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21 December 2013


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I do voluntary tutoring at a local primary school, variously in comprehension and maths from Grades 1 to 6 as needed.

Almost exclusively it involves kids in the bottom ranks of the class, some with dyslexia or other reading difficulty of differing severity. Sometimes I can see an improvement in reading and comprehension but too often its barely discernible.

With one kid of 11 years, who regarded himself as "dumb", I mentioned to him how recently a successful business man in provincial Queensland had donated $50 million to a hospital charity.

I said how this man had left school at around his age but had still achieved success. We spent the rest of our time talking about how life skills and doing your best could give him a happy and successful life.

On the lighter side, and with a PNG connection, when a Kiap at Olsobip WP in 1966-7 I organized a breakup-day for the some 30 children attending our new bush materials school. Gave lessons in the three-legged race, wheelbarrow race, egg and spoon race, sack race and tug-of-war, as well as normal races for different age/sizes.

Had my mother send up a bucket of small toys (cars, dolls, whistles, yo-yos etc) and lollies tossed up at the
end. The police Sergeant's and Corporal's wives organized the toys as prizes.

I particularly remember one boy of around 6 who, when refused a doll as his prize, burst into loud and continuing crying. He got his way. Every child got something. It was a great day.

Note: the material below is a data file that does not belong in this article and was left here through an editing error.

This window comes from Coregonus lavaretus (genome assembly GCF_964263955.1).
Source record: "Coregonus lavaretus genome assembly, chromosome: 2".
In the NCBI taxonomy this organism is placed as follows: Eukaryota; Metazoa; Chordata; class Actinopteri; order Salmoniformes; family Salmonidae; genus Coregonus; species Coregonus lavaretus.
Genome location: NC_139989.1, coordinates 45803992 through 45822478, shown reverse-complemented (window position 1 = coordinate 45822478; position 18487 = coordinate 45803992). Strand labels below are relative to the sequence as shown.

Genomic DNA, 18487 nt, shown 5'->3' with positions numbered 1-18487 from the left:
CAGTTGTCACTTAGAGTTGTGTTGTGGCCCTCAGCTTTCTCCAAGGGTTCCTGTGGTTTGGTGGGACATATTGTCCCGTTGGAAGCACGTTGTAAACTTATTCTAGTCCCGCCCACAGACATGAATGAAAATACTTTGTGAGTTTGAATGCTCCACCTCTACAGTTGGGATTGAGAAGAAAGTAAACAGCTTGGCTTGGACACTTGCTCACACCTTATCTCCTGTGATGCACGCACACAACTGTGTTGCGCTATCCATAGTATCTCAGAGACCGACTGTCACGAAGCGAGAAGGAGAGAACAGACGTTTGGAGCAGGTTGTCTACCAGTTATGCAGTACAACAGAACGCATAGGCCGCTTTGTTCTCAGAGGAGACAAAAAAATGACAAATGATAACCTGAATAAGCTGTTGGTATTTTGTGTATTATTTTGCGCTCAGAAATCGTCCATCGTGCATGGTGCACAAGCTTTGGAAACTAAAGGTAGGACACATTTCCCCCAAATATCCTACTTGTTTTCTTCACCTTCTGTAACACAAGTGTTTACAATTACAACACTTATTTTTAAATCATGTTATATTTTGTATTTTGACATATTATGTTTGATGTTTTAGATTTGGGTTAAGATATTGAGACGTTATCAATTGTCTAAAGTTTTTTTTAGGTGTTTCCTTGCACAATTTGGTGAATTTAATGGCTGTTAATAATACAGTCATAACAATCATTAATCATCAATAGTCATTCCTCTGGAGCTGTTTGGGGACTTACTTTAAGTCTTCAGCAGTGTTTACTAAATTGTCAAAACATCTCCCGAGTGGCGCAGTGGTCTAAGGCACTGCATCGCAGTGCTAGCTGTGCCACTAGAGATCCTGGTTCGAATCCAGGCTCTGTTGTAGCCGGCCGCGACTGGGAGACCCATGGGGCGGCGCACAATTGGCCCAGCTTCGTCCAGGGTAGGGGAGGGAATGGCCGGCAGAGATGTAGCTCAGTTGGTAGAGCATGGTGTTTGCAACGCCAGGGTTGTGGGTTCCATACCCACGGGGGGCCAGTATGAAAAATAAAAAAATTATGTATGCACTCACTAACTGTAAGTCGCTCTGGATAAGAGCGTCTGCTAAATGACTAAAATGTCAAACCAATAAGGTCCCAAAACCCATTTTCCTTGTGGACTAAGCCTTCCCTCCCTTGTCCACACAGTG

In January I'm planning to send up a lot of my books on PNG to the National Library. I hope they will be made available to PNG people through this library and other smaller regional libraries.

Phil, What a lovely story. I feel for someone like Merve who would like to read one book before he dies. I take it for granted and enjoy reading very much.

In PNG I am beginning to see a trend where young people are reading less than ever before. When I was in Medical School 30 odd years ago most of us were reading and exchanging books.

When I ask the students nowadays you would be lucky to find one student who reads a book other than the bible or textbooks. I find it severely limits their worldview.

Keep up the good work and I hope Merve gets to read his book in the not too distant future.


You have written an excellent article and it seems you are doing a "different" work very, very well.

Lovely story about your work of teaching "different" oldies how to read and write.

Awhile back I taught at Pacific Hills Christian School where they integrated people like Toby and Merve into each class. Often when the bright bunnies finished their work way ahead of everyone else, they would come down and help the Tobys and Merves with their work.

At times they would go off for special help from the man in charge of these students. He taught them "life skills" and they developed into wonderful young men and women.

The school had been started by a man whose son had a nasty sickness as a baby that spoilt his brain.

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